The spirit of the Lord GOD is upon me, because the LORD has anointed me; he has sent me to bring glad tidings to the poor, to heal the brokenhearted, to proclaim liberty to the captives and release to the prisoners, to announce a year of favor from the LORD and a day of vindication by our God. I rejoice heartily in the LORD, in my God is the joy of my soul; for he has clothed me with a robe of salvation and wrapped me in a mantle of justice, like a bridegroom adorned with a diadem, like a bride bedecked with her jewels. As the earth brings forth its plants, and a garden makes its growth spring up, so will the Lord GOD make justice and praise spring up before all the nations. (Isaiah 61:1-2, 10-11)
Recently, a parishioner shared a delightful story about their family and our Giving Tree. As you know, for many years, St. Dominic’s has sponsored a Christmas Giving Tree that is adorned with angelic ornaments with gift ideas for children and other needs for folks helped by our Lima Center. Inspired to make it a family event, one parent invited their children to choose an ornament from the tree and go shopping together for the suggested toy. But there was this twist. Each child was given $50 and told that they could spend as much as they wanted on the gift, but whatever remained they could spend on themselves. The result? The children so vigorously plunged themselves into the project of purchasing the perfect gift that, in the end, they were left with just a small smattering of change. They were so focused on buying the best possible present that they gave little thought to anything else. The delight they experienced in buying their gifts for others overshadowed every other consideration.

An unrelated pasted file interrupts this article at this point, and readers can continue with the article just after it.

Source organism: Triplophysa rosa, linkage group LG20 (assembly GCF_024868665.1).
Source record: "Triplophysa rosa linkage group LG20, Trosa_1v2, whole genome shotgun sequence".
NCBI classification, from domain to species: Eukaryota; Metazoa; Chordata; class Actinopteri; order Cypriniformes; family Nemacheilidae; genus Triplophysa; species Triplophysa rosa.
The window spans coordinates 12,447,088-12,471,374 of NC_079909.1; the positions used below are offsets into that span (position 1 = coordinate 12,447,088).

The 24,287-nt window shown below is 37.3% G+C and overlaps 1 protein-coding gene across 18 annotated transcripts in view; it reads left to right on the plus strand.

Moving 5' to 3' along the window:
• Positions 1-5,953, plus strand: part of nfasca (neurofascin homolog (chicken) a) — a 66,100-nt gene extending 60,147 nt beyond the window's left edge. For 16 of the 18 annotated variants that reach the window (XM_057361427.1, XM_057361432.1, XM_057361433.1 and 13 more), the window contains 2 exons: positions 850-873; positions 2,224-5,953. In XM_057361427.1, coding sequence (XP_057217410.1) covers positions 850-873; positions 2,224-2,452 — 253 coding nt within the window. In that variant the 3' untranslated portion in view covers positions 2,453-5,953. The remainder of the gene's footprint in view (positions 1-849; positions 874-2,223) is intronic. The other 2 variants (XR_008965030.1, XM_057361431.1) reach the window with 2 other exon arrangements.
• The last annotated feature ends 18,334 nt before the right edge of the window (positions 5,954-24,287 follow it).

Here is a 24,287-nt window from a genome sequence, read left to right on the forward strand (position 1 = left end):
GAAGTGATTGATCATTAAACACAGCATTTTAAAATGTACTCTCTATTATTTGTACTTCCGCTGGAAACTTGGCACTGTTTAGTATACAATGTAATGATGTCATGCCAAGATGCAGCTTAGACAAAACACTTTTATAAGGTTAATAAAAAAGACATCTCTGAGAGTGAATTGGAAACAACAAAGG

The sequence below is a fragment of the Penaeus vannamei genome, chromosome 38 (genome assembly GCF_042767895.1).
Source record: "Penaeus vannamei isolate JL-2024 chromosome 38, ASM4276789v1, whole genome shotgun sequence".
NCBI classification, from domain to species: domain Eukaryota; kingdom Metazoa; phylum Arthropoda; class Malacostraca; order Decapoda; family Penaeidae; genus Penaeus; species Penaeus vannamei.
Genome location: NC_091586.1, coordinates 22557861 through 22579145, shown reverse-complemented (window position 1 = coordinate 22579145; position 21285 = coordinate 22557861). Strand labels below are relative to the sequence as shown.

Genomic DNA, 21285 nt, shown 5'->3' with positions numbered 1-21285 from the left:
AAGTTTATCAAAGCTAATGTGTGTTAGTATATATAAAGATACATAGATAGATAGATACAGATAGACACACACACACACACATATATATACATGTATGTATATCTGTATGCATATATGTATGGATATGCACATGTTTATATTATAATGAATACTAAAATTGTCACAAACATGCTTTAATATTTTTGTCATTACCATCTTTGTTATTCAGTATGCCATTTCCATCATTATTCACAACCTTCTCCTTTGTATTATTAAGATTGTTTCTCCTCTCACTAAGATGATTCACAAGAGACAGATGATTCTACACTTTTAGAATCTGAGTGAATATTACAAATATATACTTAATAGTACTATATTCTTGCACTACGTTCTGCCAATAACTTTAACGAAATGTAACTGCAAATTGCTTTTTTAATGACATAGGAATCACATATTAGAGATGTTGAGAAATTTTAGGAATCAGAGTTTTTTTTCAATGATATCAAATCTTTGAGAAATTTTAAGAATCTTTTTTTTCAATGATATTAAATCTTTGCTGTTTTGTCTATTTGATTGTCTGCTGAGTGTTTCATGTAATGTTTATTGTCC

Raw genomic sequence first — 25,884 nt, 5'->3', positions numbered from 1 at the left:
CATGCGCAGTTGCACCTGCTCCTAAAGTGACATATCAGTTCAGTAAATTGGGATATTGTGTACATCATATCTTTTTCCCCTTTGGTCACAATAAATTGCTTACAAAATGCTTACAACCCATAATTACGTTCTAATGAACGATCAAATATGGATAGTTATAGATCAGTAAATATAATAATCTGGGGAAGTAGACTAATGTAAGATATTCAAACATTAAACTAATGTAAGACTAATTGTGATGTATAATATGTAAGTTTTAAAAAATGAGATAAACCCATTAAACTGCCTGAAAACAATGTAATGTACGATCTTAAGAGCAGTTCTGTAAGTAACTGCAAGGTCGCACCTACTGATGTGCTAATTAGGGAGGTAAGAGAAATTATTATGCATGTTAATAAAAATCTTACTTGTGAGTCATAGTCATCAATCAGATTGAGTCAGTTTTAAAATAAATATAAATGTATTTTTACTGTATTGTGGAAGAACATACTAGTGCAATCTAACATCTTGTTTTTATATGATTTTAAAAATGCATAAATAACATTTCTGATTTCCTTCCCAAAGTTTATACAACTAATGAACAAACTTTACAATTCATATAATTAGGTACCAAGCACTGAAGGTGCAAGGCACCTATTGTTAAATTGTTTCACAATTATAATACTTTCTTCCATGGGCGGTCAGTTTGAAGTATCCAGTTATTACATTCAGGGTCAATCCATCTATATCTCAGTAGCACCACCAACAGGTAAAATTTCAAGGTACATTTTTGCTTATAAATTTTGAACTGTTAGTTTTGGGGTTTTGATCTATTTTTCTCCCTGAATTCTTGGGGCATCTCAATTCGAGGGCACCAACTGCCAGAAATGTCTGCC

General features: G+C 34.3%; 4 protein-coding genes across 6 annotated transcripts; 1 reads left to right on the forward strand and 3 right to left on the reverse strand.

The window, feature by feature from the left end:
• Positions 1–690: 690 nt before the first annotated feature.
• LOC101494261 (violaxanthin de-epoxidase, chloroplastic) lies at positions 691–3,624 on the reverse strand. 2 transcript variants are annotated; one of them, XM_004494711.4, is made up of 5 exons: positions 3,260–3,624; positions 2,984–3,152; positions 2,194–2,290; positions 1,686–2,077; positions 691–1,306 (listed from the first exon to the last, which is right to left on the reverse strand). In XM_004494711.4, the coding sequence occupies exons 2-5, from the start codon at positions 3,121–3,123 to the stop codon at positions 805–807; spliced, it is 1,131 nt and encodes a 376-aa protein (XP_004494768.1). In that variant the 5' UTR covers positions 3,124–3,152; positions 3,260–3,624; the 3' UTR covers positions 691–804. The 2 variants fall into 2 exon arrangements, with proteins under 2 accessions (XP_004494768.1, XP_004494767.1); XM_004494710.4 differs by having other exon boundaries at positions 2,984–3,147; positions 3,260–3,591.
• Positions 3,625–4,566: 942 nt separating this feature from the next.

This image of childlike zeal to buy a precious and unique gift shapes the heart of Advent. The first reading reminds us that we are called to give the gift of ourselves. Often we mistakenly imagine that our happiness depends on the honor we receive, the pleasure we experience, or the wealth we acquire. During Advent, we are reminded that our happiness is rooted in the ways in which we go beyond fulfilling our own needs and desires. Like the prophet Isaiah, we have been chosen to bring glad tidings to the poor, to heal the brokenhearted, to proclaim liberty to the captives and release to the prisoners, to announce a year of favor from the LORD. The extent to which we are successful in extending mercy and compassion to others shapes our ability to be joyful.
This is why we celebrate “Gaudete” Sunday. In Latin, the word Gaudete means “to rejoice” and this is the first word of the Mass Introit for this Sunday. Solemnized by lighting the rose colored candle on our wreath, we exult in the anticipation that Christmas is little more than 10 days away: the celebration of Christ’s birth is within sight. Moreover, Gaudete Sunday invites us to consider where we discover the joy of Christmas. If this Advent has been about nothing more than going about our business, we might miss the joy of the season. But if we, like the children who were given $50 and a choice, endeavor to give of ourselves to others, we will experience the joy of Christ coming to birth in our lives.
~ Fr. Michael Hurley, O.P.